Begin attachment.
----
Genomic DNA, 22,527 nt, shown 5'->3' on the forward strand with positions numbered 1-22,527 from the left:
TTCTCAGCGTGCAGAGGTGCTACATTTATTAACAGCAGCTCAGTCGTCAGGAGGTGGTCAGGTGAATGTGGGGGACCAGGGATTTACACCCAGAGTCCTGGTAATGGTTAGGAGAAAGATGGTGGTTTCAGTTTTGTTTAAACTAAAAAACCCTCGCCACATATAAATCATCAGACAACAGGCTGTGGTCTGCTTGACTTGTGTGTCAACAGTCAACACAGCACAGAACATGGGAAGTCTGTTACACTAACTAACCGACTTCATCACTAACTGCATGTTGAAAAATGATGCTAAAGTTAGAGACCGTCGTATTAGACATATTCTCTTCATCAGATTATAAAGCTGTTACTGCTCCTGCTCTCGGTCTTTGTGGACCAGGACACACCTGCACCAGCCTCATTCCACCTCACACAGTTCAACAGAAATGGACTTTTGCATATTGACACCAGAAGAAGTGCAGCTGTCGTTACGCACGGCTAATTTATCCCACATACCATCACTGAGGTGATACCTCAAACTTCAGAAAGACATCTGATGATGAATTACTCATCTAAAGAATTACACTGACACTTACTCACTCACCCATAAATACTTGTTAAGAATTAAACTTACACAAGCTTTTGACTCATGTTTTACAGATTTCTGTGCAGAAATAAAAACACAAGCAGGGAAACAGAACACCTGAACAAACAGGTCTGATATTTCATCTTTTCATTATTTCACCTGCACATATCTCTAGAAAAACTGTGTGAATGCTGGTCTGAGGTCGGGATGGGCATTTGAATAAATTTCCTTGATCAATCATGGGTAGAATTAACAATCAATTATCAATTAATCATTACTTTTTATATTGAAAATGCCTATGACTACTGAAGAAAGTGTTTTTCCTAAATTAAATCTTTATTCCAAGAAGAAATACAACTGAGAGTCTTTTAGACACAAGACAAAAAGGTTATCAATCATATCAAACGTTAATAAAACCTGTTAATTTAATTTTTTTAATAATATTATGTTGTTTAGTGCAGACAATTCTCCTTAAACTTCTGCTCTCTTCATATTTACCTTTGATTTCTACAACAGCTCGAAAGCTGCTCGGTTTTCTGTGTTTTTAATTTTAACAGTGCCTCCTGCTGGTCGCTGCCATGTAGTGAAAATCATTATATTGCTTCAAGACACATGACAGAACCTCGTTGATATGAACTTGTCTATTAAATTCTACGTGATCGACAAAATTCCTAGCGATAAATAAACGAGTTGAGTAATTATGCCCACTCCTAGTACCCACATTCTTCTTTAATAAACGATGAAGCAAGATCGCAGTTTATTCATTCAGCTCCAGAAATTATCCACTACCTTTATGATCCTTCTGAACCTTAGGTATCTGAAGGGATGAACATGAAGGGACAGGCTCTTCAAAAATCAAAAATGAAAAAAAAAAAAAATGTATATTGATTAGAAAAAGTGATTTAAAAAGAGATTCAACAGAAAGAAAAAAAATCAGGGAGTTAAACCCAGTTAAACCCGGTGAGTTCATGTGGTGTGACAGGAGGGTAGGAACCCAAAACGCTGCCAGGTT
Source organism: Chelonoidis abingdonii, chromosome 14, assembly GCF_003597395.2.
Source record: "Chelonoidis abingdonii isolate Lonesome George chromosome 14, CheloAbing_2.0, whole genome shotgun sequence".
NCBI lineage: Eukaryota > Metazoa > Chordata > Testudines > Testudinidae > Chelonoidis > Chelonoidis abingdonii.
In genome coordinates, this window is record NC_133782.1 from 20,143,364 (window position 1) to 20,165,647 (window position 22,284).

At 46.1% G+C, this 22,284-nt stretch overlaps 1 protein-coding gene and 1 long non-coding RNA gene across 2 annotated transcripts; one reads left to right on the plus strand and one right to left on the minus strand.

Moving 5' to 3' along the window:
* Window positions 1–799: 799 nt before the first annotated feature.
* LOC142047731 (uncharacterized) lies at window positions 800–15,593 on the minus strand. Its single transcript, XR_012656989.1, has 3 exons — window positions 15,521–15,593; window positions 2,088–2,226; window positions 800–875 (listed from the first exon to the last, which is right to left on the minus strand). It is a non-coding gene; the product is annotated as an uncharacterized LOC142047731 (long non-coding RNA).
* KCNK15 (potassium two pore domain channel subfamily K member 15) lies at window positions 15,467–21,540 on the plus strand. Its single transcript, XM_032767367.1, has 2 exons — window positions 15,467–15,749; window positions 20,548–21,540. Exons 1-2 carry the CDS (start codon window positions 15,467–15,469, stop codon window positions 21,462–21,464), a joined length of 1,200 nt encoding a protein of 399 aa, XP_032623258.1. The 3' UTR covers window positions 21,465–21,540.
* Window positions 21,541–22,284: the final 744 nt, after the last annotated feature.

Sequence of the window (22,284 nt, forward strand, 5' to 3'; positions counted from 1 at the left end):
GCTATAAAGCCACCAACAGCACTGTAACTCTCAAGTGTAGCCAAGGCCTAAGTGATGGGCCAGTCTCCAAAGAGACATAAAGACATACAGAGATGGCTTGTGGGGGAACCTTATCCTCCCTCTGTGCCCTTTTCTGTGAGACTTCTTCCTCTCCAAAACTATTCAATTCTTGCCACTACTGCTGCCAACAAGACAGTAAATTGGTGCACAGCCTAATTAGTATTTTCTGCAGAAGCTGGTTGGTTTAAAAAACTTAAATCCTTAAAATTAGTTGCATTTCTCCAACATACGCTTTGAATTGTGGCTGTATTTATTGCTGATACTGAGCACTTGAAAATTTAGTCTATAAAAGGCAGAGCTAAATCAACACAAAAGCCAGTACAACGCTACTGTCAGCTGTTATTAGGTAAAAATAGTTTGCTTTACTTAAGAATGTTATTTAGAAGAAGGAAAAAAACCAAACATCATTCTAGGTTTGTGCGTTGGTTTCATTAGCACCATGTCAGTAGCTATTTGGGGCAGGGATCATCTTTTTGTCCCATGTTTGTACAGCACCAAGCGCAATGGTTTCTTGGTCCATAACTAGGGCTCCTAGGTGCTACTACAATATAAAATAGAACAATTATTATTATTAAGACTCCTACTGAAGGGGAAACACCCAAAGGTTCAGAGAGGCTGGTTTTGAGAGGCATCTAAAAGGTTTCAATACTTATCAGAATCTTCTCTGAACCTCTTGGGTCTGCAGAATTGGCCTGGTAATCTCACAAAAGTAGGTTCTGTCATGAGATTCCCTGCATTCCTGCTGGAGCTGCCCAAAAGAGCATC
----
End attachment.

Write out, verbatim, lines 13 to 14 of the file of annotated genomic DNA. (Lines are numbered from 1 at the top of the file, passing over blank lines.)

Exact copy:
Sequence of the window (22,284 nt, forward strand, 5' to 3'; positions counted from 1 at the left end):
GCTATAAAGCCACCAACAGCACTGTAACTCTCAAGTGTAGCCAAGGCCTAAGTGATGGGCCAGTCTCCAAAGAGACATAAAGACATACAGAGATGGCTTGTGGGGGAACCTTATCCTCCCTCTGTGCCCTTTTCTGTGAGACTTCTTCCTCTCCAAAACTATTCAATTCTTGCCACTACTGCTGCCAACAAGACAGTAAATTGGTGCACAGCCTAATTAGTATTTTCTGCAGAAGCTGGTTGGTTTAAAAAACTTAAATCCTTAAAATTAGTTGCATTTCTCCAACATACGCTTTGAATTGTGGCTGTATTTATTGCTGATACTGAGCACTTGAAAATTTAGTCTATAAAAGGCAGAGCTAAATCAACACAAAAGCCAGTACAACGCTACTGTCAGCTGTTATTAGGTAAAAATAGTTTGCTTTACTTAAGAATGTTATTTAGAAGAAGGAAAAAAACCAAACATCATTCTAGGTTTGTGCGTTGGTTTCATTAGCACCATGTCAGTAGCTATTTGGGGCAGGGATCATCTTTTTGTCCCATGTTTGTACAGCACCAAGCGCAATGGTTTCTTGGTCCATAACTAGGGCTCCTAGGTGCTACTACAATATAAAATAGAACAATTATTATTATTAAGACTCCTACTGAAGGGGAAACACCCAAAGGTTCAGAGAGGCTGGTTTTGAGAGGCATCTAAAAGGTTTCAATACTTATCAGAATCTTCTCTGAACCTCTTGGGTCTGCAGAATTGGCCTGGTAATCTCACAAAAGTAGGTTCTGTCATGAGATTCCCTGCATTCCTGCTGGAGCTGCCCAAAAGAGCATC